One trial Dr Choi highlighted that I’m very excited about is the CAPTIVATE trial [NCT02910583], which looks at patients with CLL treated with fixed-duration therapy. The outcome of that trial is being discussed. There is also another part of the trial which allows patients to be stratified by virtue of minimal residual disease [MRD]. Those patients who have MRD at the end of 1 year of therapy may be randomized to receive ibrutinib or ibrutinib plus venetoclax. Patients with no evidence of MRD will be randomized to receive nothing at all or ibrutinib. The combination of these drugs and the ability to look at these trials will help us delineate which patients are suitable for fixed-duration vs continuous therapy.

Benjamin Heyman, MD, of UCSD Moores Cancer Center, discussed the current state and future directions of treatment in MCL. How have BTK inhibitors transformed treatment for this patient population, and what notable agents are in clinical development?

MCL is arguably a more aggressive disease by and large than CLL, but [the diseases] share some features, such as the expression of CD5 and being a B-cell malignancy. However, there tends to be an intractable nature and a tendency for the disease to progress, owing to the high-level expression of cyclin D1, which according to translocation 11;14 causes this important protein that is involved in the regulation of the cell cycle to be overexpressed.

It’s been a challenge [to treat patients with MCL]. Drugs like ibrutinib tend to be successful [in MCL]. Acalabrutinib has been approved [in MCL also]. This is progress in that it obviates having to use more chemotherapy regimens, which may be less well tolerated, particularly in older patients. However, there is a tendency for [patients] to not achieve complete responses [CRs]. Some of the large studies that have been reported show that only about 20% of patients may achieve a CR with ibrutinib and only slightly more with acalabrutinib, although head-to-head trials have not been done. Arguably, this is not the same batting average that we have in CLL, so there are strategies to combine [BTK inhibitors] with other agents.

Dr Heyman highlighted a trial that I’m excited about. In full disclosure, the antibody zilovertamab vedotin he mentioned is one that I developed in my laboratory, but I’m excited about it because it’s being examined by clinicians like Dr Heyman in multicenter clinical trials. This drug appears to have the ability to block a signaling pathway in MCL that is not blocked by ibrutinib. Trials are using this drug in combination with ibrutinib. It appears that they are showing a higher batting average with respect to obtaining CRs in patients with relapsed/refractory MCL who had prior BTK inhibitor therapy. That is very exciting to me. The safety signal suggests there doesn’t seem to be a larger level of toxicity [with the combination] than with BTK inhibitors alone.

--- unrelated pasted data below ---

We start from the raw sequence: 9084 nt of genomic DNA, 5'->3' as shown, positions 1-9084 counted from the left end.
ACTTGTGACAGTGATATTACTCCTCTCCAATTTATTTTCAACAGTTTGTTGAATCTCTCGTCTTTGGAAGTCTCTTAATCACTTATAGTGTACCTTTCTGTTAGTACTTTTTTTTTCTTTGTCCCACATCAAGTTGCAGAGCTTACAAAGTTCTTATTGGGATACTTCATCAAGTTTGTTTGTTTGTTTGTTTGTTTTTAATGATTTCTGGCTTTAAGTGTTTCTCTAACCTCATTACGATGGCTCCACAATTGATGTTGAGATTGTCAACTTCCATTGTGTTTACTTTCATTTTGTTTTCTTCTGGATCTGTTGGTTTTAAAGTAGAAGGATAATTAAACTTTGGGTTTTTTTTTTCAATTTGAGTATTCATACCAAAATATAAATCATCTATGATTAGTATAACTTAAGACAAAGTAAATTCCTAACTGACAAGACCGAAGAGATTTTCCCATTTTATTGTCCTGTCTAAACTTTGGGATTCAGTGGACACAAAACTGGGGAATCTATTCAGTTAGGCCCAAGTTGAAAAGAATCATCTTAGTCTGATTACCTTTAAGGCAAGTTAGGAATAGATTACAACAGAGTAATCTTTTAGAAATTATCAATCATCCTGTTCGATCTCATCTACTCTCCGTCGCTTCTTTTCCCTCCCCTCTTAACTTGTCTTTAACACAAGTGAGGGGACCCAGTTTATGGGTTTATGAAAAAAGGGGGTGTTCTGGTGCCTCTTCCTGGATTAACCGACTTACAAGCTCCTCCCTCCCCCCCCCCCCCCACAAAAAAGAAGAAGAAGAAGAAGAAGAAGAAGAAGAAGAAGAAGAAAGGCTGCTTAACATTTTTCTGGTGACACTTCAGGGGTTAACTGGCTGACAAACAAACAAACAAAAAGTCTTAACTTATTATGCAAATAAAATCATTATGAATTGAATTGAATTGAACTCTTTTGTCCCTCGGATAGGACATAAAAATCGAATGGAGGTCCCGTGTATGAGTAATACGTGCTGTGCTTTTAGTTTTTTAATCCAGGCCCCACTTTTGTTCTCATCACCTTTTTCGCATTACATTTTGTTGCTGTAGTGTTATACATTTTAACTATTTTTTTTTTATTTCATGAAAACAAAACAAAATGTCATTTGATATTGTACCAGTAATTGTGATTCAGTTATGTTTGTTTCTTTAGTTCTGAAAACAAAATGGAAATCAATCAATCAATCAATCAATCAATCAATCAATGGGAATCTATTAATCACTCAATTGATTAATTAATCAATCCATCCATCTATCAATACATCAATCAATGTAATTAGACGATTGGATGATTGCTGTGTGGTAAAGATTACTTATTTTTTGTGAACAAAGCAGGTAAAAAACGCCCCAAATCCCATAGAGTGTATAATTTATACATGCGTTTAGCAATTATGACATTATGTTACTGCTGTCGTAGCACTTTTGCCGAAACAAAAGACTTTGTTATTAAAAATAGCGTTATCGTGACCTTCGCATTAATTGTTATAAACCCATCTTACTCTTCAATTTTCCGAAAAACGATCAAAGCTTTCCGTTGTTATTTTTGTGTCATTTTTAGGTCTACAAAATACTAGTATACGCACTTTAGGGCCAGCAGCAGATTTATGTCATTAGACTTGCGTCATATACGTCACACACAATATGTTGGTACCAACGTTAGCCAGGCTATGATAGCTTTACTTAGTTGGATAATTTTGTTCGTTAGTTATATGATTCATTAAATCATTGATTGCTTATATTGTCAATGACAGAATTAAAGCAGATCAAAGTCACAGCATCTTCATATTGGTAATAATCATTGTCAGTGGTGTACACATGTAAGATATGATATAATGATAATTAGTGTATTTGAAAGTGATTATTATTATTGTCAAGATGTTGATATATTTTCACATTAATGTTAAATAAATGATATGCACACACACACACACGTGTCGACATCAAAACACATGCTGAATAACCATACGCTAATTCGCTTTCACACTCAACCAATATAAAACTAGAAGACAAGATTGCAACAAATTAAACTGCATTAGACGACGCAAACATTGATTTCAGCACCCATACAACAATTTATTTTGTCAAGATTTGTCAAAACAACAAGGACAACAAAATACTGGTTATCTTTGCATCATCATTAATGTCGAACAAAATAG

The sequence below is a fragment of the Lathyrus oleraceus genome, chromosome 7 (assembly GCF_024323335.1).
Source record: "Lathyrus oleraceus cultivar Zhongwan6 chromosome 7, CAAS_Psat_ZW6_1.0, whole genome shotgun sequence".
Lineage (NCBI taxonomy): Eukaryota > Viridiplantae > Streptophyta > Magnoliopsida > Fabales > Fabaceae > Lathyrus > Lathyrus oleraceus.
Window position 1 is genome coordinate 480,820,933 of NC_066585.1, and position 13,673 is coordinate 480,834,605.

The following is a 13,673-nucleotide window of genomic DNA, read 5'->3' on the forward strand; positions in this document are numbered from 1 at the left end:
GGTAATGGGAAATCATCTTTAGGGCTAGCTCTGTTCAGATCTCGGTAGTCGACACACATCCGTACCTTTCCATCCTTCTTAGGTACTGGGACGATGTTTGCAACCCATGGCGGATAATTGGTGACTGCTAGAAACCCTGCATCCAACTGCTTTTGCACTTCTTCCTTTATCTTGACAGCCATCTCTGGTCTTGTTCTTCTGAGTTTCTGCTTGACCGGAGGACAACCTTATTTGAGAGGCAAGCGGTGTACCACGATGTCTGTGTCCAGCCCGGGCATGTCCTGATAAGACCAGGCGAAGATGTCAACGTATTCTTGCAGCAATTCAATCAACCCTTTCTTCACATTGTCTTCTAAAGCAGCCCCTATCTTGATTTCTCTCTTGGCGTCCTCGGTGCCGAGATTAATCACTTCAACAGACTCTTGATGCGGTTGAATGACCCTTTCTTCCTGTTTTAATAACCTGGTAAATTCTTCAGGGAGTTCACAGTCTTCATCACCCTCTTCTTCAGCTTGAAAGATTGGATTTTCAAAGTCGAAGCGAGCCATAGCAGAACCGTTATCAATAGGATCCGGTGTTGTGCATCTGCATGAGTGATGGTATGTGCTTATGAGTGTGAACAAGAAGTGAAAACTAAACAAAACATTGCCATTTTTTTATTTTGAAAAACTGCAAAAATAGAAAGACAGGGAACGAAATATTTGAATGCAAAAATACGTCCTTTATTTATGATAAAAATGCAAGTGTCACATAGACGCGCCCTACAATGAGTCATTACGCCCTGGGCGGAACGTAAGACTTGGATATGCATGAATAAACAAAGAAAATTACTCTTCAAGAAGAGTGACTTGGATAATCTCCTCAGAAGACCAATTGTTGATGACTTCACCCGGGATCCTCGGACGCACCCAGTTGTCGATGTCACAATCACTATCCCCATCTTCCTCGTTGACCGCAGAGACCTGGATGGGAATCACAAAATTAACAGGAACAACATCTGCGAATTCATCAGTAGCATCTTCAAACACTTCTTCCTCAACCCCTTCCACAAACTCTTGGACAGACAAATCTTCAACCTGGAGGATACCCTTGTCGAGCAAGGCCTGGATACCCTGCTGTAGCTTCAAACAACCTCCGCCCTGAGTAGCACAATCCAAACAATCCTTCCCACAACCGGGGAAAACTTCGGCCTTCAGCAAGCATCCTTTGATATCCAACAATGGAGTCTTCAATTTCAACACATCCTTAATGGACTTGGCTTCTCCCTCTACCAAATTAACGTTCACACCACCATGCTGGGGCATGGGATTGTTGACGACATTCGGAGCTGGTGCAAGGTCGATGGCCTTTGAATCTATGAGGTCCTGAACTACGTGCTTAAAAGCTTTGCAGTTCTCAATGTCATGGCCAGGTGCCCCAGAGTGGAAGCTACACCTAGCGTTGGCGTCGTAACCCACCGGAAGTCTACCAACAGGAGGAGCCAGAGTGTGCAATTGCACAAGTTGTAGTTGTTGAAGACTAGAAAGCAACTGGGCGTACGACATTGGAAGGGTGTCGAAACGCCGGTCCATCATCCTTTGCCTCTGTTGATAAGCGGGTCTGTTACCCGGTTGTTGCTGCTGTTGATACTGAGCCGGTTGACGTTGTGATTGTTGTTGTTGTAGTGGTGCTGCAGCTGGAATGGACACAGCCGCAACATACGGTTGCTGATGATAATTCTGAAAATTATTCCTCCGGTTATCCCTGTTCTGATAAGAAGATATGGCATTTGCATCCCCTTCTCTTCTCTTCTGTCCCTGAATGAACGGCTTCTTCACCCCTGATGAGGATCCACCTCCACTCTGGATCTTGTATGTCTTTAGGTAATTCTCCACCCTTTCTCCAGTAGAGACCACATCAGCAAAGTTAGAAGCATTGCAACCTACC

One study that did come out using zilovertamab vedotin that was conjugated to a tubulin synthesis inhibitor called MMAE was also used for the treatment of patients with aggressive relapsed/refractory MCL. The results showed a good CR rate. That [trial] was reported recently in the New England Journal Medicine Evidence. This multi-institutional trial is looking at zilovertamab vedotin as a single agent that targets ROR1, which is found in high levels in MCL and may represent a new target we can go after to achieve meaningful responses through another targeted therapy. I’m certainly biased, but it is something I’m watching with great interest. It is exciting to see these things develop and see patients doing well.

Erin Reid, MD, of UCSD Moores Cancer Center, discussed Hodgkin lymphoma and the success observed with the ECHELON-1 (NCT01712490) regimen. Could you speak to the importance of brentuximab vedotin as a treatment option for this patient population?

Hodgkin disease is one that we’ve had great success in treating patients, who by and large, can achieve high rates of clinically deep remissions and enjoy many years of PFS and overall survival [OS]. Patients [with Hodgkin lymphoma] are typically younger, so the quest is in determining what the long-term toxicities of therapy are. Clearly, more is not always better. We try to use more in the treatment of patients with cancer because it is like a battle. If we skimp off the therapy, the cancer might get the upper hand. In the case of Hodgkin disease where response rates are so high, the challenge is to find regimens that are less toxic without lowering the overall clinical responses that might be considered curative.

One way [to find that balance] is to do head-to-head clinical trials. Dr Reid mentioned the ECHELON-1 trial, which used brentuximab vedotin, an antibody that binds to another cell protein found at high levels in Hodgkin lymphoma. Like zilovertamab vedotin, brentuximab vedotin is another ADC coupled with MMAE. [Brentuximab vedotin] has activity in patients with relapsed Hodgkin disease.

The ECHELON-1 study compared the use of brentuximab vedotin in combination with AVD [(doxorubicin, vinblastine, and dacarbazine) vs ABVD (AVD plus bleomycin)]. Essentially, brentuximab vedotin was substituted for bleomycin. The multicenter study involved thousands of patients. We are now able to witness the 5-year survival data, as well as [the data] for patients who tested negative for PET evaluations. Patients who are negative by PET typically have very deep clinical responses. A high percentage of those patients may go on to be cured of their disease.

In that category of patients, we saw a significant improvement in patients treated with brentuximab vedotin vs ABVD. Certainly, patients who had PET-positive disease [benefitted], and maybe the difference was even more apparent there. This represents an advance that may allow us to escape some of the toxicities associated with bleomycin, such as pulmonary toxicities. [ADCs], including brentuximab vedotin and zilovertamab vedotin, can cause peripheral neuropathy, so we have to monitor closely for that.